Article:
The game will be won, and possibly the Keeper bonus earned, if your strategy gives your dog the most efficient possible path. Beware of long unproductive transition between scoring opportunities.

Your analysis of the scoring sequences must include both the approach to the Beater (and awareness of Bludgers) and the flow from the Beater to the next scoring sequence, or to the table to end time. Make your dog’s movement as smooth and logical as possible.

Blog875

Questions comments & impassioned speeches to Bud Houston Houston.Bud@gmail.com. The web store is up and running. www.dogagility.org/newstore. I have five volumes (over 100 pp each) of The Joker’s Notebook available on my web-store at an inexpensive price. These are lesson plans suitable for individual or group classes for teaching dog to work at a distance.


[1] In this variation of the game the dog is naturally the Quaffle. But for the sake of clarity, we’ll just call him a dog.

[2] If we were to be true to the original game envisioned by J.K. Rowling, the Bludger would be a stick, and stewards might be assigned to whack the handler as he attempts to direct his dog to the Beater. At the end of the day, we decided to forgo this definition of the Bludger.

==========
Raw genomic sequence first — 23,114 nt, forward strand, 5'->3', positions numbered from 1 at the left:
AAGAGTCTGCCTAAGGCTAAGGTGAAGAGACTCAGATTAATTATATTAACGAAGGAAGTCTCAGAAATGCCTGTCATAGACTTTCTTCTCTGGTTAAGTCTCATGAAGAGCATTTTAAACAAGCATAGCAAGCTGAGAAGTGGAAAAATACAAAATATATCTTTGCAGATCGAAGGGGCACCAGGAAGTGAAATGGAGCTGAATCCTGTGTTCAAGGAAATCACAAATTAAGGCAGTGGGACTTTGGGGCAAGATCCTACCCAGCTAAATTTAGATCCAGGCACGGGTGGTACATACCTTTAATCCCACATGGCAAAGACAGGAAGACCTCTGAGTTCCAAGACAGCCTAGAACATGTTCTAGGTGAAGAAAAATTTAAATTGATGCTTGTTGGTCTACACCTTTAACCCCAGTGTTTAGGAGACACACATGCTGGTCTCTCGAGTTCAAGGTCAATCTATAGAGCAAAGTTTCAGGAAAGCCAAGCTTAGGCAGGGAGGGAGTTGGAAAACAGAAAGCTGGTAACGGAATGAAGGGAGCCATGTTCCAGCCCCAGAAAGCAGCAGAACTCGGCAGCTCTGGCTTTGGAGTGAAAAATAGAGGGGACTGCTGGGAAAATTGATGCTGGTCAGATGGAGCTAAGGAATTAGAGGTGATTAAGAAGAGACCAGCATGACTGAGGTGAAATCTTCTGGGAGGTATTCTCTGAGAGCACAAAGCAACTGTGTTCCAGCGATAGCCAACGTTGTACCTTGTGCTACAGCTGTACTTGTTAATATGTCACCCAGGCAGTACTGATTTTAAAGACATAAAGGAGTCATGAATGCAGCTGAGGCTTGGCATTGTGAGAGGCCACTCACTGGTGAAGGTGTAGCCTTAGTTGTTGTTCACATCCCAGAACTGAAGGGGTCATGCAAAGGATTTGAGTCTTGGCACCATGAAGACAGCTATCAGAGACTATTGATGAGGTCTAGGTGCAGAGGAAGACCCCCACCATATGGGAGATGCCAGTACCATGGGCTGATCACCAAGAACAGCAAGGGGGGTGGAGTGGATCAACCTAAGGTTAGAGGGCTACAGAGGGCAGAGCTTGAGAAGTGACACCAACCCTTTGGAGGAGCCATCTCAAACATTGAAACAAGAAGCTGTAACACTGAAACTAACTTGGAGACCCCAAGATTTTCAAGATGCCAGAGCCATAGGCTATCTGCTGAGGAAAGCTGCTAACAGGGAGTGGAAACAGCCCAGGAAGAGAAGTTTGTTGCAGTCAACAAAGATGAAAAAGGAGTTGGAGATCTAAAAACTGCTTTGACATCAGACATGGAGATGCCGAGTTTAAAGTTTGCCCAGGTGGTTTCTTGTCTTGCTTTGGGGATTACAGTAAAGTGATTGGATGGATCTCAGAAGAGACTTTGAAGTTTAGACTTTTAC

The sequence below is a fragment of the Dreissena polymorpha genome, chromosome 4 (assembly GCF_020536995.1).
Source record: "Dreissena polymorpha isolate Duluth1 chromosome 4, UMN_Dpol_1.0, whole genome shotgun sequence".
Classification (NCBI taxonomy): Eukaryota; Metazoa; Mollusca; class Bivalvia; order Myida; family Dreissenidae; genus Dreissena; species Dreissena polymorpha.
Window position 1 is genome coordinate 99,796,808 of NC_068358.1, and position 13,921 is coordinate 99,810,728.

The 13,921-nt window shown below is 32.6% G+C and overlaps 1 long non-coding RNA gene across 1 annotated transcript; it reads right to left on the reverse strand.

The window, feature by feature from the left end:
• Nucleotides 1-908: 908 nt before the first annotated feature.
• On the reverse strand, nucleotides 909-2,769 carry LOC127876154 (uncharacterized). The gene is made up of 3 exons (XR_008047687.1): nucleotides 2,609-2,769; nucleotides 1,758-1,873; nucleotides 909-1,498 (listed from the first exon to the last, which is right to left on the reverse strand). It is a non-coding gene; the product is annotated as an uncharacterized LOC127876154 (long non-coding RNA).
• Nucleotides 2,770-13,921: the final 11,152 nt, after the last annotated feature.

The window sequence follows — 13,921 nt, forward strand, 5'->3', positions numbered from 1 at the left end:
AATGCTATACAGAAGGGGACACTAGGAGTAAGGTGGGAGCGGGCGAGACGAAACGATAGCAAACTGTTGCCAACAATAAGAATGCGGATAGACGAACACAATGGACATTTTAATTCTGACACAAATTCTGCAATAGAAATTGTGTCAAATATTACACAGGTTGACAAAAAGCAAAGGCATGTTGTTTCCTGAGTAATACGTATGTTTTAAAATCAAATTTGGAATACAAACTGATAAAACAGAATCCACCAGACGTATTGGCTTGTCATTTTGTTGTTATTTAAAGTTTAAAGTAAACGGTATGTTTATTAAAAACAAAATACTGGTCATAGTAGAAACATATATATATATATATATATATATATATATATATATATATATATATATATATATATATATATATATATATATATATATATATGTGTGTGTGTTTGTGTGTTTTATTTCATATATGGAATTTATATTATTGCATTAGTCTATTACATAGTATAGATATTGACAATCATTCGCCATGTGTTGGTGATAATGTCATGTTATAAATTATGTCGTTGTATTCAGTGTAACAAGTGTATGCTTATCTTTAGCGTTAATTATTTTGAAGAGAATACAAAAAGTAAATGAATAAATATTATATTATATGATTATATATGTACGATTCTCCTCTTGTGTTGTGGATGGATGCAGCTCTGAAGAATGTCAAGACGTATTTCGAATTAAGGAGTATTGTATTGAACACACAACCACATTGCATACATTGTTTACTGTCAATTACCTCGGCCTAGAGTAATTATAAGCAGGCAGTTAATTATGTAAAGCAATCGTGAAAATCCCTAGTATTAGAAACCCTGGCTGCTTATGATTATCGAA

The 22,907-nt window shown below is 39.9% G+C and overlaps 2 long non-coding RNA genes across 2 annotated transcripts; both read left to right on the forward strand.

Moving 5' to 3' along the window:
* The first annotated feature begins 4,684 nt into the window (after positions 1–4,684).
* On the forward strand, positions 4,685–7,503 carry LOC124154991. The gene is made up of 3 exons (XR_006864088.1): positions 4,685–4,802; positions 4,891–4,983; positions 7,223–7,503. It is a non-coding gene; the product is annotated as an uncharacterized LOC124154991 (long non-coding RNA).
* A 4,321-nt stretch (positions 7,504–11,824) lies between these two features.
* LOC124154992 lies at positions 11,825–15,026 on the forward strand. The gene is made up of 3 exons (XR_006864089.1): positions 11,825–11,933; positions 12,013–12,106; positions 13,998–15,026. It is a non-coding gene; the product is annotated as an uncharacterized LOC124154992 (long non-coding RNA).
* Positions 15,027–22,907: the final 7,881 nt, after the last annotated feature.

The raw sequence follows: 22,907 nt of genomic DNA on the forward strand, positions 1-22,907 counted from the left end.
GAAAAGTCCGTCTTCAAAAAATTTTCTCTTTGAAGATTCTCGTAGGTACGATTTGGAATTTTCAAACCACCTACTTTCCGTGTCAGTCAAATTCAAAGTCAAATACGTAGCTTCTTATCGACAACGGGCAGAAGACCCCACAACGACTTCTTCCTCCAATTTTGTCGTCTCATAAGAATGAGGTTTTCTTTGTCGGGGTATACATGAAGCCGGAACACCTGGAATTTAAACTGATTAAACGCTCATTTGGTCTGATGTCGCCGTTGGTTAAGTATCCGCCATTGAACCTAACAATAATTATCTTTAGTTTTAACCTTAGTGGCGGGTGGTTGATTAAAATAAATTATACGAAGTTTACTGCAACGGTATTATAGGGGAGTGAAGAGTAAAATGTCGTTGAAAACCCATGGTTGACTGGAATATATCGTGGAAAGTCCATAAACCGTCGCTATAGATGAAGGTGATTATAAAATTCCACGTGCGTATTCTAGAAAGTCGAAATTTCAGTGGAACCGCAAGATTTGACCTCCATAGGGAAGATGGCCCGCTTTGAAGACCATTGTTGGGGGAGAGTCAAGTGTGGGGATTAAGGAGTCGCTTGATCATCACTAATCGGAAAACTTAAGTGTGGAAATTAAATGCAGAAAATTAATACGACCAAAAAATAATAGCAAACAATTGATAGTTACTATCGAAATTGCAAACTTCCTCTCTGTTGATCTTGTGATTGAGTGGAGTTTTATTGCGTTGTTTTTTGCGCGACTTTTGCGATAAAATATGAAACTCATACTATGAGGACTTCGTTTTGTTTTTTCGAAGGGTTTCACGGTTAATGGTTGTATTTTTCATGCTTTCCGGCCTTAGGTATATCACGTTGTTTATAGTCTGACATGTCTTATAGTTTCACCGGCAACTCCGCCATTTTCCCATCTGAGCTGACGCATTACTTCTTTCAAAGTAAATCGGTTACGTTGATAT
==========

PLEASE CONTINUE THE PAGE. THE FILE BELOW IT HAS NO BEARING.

Games of the Petit Prix ~ Part 4

September 24, 2012

The TDAA seeks a balance in the types of games played in the Petit Prix, our national tournament. Heinz 57, described in some detail below, is a relatively simple game that is a test of the steadiness of the dog and handler team. It is a game of arithmetic, a simple calculation of obstacle values, multiplied by two along the way, to arrive at precisely 57 points.

A dog who faults an obstacle is not lost! However the handler had better be very capable of recalculating his arithmetic on the run.

This is a continuing series that provides a careful analysis of the games to be played at the 2012 Petit Prix. The 2012 Petit Prix will be run in two regions. All winners from either venue will be recognized as our national champions for 2012. A dog may compete in either tournament; or both.

Heinz 57

Heinz 57 is the invention of Bud and Marsha Houston. The premise for the invention of the game was silly enough… they started with the name of the game and made up the game to fit the name. It turns out to be an interesting application of math to solve the qualifying criteria.